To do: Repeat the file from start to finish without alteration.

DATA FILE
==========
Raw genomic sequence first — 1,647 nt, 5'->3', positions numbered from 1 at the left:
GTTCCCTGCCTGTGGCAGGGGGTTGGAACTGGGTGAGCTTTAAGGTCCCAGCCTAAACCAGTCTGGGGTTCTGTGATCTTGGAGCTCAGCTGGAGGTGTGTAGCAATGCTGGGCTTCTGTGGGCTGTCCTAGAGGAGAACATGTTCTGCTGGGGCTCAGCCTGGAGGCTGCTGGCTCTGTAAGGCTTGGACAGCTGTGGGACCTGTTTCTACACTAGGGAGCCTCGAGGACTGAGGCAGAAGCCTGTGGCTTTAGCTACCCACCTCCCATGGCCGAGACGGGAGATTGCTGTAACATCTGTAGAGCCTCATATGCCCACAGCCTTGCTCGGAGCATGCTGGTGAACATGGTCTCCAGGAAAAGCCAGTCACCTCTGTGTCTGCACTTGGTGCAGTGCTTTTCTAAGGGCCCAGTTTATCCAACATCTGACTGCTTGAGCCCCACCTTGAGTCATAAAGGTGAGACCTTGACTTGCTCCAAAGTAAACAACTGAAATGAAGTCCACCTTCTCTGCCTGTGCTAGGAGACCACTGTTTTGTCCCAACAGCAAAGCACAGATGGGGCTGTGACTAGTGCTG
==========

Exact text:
Raw genomic sequence first — 1,647 nt, 5'->3', positions numbered from 1 at the left:
GTTCCCTGCCTGTGGCAGGGGGTTGGAACTGGGTGAGCTTTAAGGTCCCAGCCTAAACCAGTCTGGGGTTCTGTGATCTTGGAGCTCAGCTGGAGGTGTGTAGCAATGCTGGGCTTCTGTGGGCTGTCCTAGAGGAGAACATGTTCTGCTGGGGCTCAGCCTGGAGGCTGCTGGCTCTGTAAGGCTTGGACAGCTGTGGGACCTGTTTCTACACTAGGGAGCCTCGAGGACTGAGGCAGAAGCCTGTGGCTTTAGCTACCCACCTCCCATGGCCGAGACGGGAGATTGCTGTAACATCTGTAGAGCCTCATATGCCCACAGCCTTGCTCGGAGCATGCTGGTGAACATGGTCTCCAGGAAAAGCCAGTCACCTCTGTGTCTGCACTTGGTGCAGTGCTTTTCTAAGGGCCCAGTTTATCCAACATCTGACTGCTTGAGCCCCACCTTGAGTCATAAAGGTGAGACCTTGACTTGCTCCAAAGTAAACAACTGAAATGAAGTCCACCTTCTCTGCCTGTGCTAGGAGACCACTGTTTTGTCCCAACAGCAAAGCACAGATGGGGCTGTGACTAGTGCTG